Coronavirus: NHS hospitals accused of using crisis as excuse to deny women caesarean sections

Exclusive: ‘We are concerned that in some places coronavirus is being used as an excuse to dictate to women how they should give birth,’ says human rights charity

Shaun Lintern
Health Correspondent
Thursday 21 May 2020 14:42 BST
Official guidance from the National Institute for Health and Care Excellence says women should be offered a caesarean section where they insist it is what they want
Official guidance from the National Institute for Health and Care Excellence says women should be offered a caesarean section where they insist it is what they want

Hospitals have been refusing requests for caesarean sections during the Covid-19 outbreak despite official guidance and NHS England advice that they should go ahead.

Multiple NHS trusts have told women preparing to give birth since March that requests for a caesarean section will not be granted due to the viral pandemic.

It has led to accusations from the charity Birthrights that the coronavirus outbreak is being used as an excuse to promote an ideology that more women should have a natural birth.

During the coronavirus crisis some women have been forced to give birth alone due to bans on partners attending hospital. Hospitals changed their policy after new visiting rules were released.

Maria Booker, from Birthrights, told The Independent: “We continue to be contacted by women being told they cannot have a maternal request caesarean and we are concerned that in some places coronavirus is being used as an excuse to dictate to women how they should give birth, which contravenes Nice [the National Institute for Health and Care Excellence] guidance.

“Women don’t choose caesarean births lightly. In the last few weeks we have been contacted by women who have heart conditions, pelvic issues, mental health conditions, and who have previously lost a baby who have all been denied caesareans.”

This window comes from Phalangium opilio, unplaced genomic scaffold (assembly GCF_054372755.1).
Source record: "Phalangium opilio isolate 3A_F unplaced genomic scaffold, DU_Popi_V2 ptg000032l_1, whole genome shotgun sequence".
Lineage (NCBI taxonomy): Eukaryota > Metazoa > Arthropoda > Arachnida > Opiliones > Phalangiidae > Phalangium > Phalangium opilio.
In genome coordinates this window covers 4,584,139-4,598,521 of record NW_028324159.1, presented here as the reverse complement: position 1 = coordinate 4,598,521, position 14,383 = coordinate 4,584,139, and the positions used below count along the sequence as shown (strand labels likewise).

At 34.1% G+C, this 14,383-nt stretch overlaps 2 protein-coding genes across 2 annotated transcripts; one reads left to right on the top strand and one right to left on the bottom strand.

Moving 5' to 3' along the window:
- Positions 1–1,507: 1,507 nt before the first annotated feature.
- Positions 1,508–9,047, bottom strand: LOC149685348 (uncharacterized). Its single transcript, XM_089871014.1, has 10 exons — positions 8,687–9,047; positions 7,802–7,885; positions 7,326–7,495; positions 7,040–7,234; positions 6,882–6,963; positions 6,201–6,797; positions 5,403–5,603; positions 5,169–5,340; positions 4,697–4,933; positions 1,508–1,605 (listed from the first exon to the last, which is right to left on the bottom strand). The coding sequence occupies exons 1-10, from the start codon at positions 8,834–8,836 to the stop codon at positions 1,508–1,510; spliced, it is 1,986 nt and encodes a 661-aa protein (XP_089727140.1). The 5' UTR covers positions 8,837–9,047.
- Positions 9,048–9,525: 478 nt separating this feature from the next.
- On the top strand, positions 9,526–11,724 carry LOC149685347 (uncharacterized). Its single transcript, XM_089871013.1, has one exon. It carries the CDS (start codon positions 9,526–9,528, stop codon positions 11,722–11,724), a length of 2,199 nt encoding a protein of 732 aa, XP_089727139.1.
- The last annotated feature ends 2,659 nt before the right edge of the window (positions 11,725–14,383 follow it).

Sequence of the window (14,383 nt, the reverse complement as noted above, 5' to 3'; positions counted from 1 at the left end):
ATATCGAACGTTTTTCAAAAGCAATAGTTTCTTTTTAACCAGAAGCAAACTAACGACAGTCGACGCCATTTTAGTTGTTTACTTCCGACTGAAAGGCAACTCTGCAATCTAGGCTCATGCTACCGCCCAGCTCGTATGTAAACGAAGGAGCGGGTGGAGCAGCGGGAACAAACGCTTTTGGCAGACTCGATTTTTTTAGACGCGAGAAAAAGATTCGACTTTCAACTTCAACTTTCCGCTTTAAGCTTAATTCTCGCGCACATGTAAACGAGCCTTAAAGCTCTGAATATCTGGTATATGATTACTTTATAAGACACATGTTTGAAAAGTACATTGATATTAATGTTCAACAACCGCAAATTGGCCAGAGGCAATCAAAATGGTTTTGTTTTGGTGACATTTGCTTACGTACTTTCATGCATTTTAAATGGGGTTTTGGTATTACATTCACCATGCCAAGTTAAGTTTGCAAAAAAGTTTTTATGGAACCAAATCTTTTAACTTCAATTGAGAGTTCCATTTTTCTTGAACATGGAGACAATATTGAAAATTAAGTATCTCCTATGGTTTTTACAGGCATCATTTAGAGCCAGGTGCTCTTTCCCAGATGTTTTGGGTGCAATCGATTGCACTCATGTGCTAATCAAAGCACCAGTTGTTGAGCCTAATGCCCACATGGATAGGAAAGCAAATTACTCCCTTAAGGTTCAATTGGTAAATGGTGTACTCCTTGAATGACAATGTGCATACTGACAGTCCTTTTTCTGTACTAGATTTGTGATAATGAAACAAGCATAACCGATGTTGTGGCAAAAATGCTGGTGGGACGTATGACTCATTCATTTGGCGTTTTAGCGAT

Official guidance from Nice says women should be offered a caesarean section where they insist it is what they want.

NHS England has warned hospitals they need to “make every effort” to avoid cancelling caesarean sections and work with neighbouring trusts to transfer women if necessary.

It said surgery should only be suspended in “extreme circumstances” where there is a shortage of obstetricians or anaesthetists.

In the UK, around one in four of all births are caesareans, including both emergency and pre-planned operations.

At Milton Keynes University Hospital a policy document shared with The Independent by Caesarean Birth, said requests for caesarean sections would be refused.

The standard operating procedure document, dated April, said: “Women should be advised that during the Covid period, the directorate has taken the decision not to offer elective caesarean sections for maternal request.”

It added: “It has also been agreed that when the surgeon confirms the consent for caesarean sections pre-op, they will specifically advise the women of the risks of caesarean section and women will be encouraged not to have a caesarean section for maternal request.”